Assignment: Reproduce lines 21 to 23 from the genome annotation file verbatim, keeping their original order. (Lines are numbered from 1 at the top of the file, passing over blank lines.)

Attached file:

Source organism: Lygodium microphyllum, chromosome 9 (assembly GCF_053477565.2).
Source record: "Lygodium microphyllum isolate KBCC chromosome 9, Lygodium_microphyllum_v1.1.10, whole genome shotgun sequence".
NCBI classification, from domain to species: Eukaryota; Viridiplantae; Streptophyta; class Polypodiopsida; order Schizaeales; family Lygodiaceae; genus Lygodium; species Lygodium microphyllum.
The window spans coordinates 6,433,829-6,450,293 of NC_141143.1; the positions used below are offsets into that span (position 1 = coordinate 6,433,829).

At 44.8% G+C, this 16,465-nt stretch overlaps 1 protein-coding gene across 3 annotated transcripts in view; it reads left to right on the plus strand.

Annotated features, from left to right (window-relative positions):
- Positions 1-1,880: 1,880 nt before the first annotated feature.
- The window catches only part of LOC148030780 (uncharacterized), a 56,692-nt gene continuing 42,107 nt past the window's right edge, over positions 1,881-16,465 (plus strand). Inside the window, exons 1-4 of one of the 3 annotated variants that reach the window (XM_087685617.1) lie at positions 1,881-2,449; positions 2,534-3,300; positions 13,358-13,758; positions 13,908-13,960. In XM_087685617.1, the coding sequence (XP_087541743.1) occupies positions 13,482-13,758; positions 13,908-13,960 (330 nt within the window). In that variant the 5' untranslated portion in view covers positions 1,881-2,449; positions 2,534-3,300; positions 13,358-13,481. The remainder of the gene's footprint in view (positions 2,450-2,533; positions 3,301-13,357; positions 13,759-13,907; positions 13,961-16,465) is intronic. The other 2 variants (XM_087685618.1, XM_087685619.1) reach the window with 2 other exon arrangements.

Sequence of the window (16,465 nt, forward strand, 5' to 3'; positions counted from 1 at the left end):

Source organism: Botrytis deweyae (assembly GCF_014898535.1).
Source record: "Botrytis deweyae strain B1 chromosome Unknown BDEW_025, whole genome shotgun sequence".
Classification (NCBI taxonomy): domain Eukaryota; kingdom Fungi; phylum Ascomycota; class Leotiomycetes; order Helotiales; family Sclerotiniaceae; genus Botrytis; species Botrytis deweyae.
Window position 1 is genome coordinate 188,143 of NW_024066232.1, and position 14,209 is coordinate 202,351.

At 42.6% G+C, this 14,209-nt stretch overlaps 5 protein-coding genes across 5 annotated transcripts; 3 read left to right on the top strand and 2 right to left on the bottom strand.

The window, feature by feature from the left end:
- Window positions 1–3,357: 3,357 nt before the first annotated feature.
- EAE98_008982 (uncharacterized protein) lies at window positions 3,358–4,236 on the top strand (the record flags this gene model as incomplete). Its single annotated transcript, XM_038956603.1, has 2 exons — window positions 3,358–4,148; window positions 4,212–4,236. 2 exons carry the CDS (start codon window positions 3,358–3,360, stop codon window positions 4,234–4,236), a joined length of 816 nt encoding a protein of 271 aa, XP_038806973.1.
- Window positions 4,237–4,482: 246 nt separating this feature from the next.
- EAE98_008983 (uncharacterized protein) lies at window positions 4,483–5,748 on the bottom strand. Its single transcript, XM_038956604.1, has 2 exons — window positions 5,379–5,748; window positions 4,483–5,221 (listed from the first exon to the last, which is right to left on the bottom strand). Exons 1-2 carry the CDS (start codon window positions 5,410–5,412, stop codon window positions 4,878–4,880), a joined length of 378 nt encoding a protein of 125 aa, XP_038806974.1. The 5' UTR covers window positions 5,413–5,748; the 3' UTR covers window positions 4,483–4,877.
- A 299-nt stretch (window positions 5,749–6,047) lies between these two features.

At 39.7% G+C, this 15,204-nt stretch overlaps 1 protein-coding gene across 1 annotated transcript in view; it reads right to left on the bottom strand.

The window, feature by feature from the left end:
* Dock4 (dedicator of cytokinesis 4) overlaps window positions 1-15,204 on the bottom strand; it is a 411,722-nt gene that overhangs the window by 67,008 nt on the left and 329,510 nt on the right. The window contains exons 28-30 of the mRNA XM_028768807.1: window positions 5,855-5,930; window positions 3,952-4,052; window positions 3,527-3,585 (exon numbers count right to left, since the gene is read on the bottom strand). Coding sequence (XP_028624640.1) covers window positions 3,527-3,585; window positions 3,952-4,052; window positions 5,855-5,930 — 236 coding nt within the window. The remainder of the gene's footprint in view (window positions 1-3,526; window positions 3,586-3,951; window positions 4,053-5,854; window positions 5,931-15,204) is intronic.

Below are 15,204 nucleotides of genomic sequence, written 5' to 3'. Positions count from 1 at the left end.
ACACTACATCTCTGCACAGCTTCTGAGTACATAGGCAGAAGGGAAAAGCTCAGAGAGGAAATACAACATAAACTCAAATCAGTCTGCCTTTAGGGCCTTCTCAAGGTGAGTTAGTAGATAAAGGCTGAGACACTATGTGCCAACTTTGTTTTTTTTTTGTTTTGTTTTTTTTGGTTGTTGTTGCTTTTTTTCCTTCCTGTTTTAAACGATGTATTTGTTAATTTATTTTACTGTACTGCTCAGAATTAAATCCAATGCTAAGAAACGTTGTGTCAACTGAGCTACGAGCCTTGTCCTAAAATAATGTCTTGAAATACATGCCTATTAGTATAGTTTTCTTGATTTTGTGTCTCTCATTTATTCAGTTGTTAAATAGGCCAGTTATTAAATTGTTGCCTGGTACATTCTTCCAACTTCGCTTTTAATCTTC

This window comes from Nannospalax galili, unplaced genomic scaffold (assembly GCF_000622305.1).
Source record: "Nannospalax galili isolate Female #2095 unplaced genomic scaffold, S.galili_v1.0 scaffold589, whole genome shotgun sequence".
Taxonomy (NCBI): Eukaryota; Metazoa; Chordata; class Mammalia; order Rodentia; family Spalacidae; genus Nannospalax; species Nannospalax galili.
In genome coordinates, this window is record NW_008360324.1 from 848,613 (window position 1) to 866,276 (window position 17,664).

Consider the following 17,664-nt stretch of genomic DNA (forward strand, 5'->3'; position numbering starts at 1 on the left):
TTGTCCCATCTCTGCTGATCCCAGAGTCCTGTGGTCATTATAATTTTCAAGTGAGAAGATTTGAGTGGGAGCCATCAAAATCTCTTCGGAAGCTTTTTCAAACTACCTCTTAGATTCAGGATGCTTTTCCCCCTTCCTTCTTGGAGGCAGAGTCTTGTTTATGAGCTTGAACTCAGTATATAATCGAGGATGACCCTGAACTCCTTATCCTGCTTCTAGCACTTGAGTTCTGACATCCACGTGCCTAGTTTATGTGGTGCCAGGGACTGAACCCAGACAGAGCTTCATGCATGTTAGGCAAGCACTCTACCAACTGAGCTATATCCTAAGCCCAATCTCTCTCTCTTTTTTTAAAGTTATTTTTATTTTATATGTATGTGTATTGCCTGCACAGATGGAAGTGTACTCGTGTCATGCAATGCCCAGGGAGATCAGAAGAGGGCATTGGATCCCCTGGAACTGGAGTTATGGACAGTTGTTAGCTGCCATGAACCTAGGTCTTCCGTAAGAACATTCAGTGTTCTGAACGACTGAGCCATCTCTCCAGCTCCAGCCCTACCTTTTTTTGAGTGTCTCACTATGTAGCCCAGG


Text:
At 39.7% G+C, this 15,204-nt stretch overlaps 1 protein-coding gene across 1 annotated transcript in view; it reads right to left on the bottom strand.

The window, feature by feature from the left end:
* Dock4 (dedicator of cytokinesis 4) overlaps window positions 1-15,204 on the bottom strand; it is a 411,722-nt gene that overhangs the window by 67,008 nt on the left and 329,510 nt on the right. The window contains exons 28-30 of the mRNA XM_028768807.1: window positions 5,855-5,930; window positions 3,952-4,052; window positions 3,527-3,585 (exon numbers count right to left, since the gene is read on the bottom strand). Coding sequence (XP_028624640.1) covers window positions 3,527-3,585; window positions 3,952-4,052; window positions 5,855-5,930 — 236 coding nt within the window. The remainder of the gene's footprint in view (window positions 1-3,526; window positions 3,586-3,951; window positions 4,053-5,854; window positions 5,931-15,204) is intronic.